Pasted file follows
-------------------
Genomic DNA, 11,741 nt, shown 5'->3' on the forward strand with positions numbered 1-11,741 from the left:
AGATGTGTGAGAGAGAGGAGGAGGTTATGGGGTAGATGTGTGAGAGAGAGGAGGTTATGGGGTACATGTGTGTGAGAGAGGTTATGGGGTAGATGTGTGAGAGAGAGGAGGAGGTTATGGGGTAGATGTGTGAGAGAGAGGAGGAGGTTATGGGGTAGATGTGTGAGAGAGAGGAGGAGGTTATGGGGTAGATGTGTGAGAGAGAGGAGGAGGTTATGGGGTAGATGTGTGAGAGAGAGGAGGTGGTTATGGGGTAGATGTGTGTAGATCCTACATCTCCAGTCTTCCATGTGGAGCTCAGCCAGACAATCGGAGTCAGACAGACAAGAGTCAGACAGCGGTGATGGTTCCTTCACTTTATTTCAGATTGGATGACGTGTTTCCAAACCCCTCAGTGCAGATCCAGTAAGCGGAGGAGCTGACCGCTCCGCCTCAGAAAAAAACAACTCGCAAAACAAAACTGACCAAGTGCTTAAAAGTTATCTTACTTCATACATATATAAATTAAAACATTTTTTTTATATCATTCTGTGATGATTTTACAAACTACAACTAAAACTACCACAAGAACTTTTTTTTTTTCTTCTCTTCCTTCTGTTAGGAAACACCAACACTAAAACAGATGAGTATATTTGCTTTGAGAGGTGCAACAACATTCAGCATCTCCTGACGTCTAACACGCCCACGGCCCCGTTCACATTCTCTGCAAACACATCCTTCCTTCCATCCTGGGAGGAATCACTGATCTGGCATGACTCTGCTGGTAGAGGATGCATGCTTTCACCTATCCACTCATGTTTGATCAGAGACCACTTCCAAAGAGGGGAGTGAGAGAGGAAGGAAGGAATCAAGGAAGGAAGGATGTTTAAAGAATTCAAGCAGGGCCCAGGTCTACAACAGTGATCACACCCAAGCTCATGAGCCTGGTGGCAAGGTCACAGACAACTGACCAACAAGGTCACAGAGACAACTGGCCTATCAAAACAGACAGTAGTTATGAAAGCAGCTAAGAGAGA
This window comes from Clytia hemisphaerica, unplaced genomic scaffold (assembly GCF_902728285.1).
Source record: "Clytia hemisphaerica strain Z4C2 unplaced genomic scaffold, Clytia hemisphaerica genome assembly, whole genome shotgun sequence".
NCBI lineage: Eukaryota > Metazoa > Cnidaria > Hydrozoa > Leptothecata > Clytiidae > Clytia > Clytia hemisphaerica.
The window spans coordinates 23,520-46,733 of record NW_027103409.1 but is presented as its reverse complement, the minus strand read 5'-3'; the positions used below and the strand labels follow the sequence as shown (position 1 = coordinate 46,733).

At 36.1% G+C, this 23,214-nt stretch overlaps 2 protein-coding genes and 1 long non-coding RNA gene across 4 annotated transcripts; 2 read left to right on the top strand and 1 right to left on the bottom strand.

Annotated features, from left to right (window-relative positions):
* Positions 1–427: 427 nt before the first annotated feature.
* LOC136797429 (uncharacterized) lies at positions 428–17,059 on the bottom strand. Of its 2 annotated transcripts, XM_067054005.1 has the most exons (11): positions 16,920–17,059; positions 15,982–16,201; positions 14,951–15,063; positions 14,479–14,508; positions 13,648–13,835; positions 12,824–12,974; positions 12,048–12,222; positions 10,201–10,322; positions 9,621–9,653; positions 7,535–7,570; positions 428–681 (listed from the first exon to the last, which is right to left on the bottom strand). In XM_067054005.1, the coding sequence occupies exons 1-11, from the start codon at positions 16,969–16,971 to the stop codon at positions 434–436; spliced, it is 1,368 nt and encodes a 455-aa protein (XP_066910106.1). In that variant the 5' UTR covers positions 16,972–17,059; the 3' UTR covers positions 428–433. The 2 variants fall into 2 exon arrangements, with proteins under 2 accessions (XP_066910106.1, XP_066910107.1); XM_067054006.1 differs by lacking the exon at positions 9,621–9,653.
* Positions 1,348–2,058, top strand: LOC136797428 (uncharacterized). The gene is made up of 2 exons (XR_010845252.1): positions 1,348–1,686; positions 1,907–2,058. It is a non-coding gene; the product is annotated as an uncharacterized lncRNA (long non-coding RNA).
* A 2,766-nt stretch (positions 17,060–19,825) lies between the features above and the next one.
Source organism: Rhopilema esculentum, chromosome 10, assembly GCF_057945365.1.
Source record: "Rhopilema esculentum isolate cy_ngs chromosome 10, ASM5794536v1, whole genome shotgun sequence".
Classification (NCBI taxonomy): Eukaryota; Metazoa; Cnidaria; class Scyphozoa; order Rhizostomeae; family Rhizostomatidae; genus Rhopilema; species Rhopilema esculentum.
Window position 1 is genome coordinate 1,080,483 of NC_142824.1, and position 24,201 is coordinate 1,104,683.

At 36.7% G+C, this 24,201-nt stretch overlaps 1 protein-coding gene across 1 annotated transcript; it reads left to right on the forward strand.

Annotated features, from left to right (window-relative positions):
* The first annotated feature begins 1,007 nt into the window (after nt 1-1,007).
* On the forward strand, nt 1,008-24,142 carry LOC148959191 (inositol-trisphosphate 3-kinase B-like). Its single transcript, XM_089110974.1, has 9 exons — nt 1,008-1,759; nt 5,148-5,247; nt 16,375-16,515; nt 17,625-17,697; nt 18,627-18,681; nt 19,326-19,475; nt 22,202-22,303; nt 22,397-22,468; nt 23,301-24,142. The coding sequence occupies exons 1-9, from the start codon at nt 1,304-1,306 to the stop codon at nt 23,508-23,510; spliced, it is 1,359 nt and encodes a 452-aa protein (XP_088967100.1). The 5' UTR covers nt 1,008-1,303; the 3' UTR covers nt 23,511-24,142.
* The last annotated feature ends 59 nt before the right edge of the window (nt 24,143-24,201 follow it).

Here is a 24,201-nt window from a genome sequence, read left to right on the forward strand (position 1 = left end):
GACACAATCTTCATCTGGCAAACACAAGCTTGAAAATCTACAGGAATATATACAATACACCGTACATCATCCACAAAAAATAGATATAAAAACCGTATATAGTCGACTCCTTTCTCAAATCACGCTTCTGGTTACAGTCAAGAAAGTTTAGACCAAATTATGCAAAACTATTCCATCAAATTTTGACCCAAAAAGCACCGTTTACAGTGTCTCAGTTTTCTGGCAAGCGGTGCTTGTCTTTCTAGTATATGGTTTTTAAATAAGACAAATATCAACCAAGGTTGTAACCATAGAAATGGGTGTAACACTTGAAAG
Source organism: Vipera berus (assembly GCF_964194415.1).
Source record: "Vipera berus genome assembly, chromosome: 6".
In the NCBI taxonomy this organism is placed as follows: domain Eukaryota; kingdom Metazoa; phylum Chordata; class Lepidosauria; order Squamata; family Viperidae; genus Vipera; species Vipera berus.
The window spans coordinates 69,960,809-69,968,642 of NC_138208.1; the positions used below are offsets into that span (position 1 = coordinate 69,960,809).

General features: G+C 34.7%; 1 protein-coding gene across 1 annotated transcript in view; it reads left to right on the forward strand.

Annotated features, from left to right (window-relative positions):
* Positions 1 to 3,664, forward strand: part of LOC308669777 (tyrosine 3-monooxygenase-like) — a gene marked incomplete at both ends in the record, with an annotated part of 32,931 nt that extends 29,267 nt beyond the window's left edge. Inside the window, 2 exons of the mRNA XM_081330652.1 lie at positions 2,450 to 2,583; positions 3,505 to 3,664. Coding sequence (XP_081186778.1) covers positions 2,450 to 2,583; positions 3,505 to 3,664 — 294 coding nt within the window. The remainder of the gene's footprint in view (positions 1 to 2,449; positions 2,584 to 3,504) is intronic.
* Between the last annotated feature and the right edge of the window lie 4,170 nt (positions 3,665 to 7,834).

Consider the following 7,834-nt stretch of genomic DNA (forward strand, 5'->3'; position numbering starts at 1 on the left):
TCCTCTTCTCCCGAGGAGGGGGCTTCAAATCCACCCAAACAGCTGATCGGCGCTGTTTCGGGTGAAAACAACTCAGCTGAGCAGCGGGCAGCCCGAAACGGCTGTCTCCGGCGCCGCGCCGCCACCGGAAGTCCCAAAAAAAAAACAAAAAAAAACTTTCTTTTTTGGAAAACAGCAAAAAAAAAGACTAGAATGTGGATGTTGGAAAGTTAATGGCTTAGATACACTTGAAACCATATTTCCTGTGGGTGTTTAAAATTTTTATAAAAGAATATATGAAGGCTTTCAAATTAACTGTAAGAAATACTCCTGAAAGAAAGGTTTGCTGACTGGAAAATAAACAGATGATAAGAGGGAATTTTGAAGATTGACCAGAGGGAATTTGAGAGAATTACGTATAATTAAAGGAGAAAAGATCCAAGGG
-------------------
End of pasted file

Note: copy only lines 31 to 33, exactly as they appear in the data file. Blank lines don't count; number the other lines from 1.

* Between the last annotated feature and the right edge of the window lie 4,170 nt (positions 3,665 to 7,834).

Consider the following 7,834-nt stretch of genomic DNA (forward strand, 5'->3'; position numbering starts at 1 on the left):
TCCTCTTCTCCCGAGGAGGGGGCTTCAAATCCACCCAAACAGCTGATCGGCGCTGTTTCGGGTGAAAACAACTCAGCTGAGCAGCGGGCAGCCCGAAACGGCTGTCTCCGGCGCCGCGCCGCCACCGGAAGTCCCAAAAAAAAAACAAAAAAAAACTTTCTTTTTTGGAAAACAGCAAAAAAAAAGACTAGAATGTGGATGTTGGAAAGTTAATGGCTTAGATACACTTGAAACCATATTTCCTGTGGGTGTTTAAAATTTTTATAAAAGAATATATGAAGGCTTTCAAATTAACTGTAAGAAATACTCCTGAAAGAAAGGTTTGCTGACTGGAAAATAAACAGATGATAAGAGGGAATTTTGAAGATTGACCAGAGGGAATTTGAGAGAATTACGTATAATTAAAGGAGAAAAGATCCAAGGG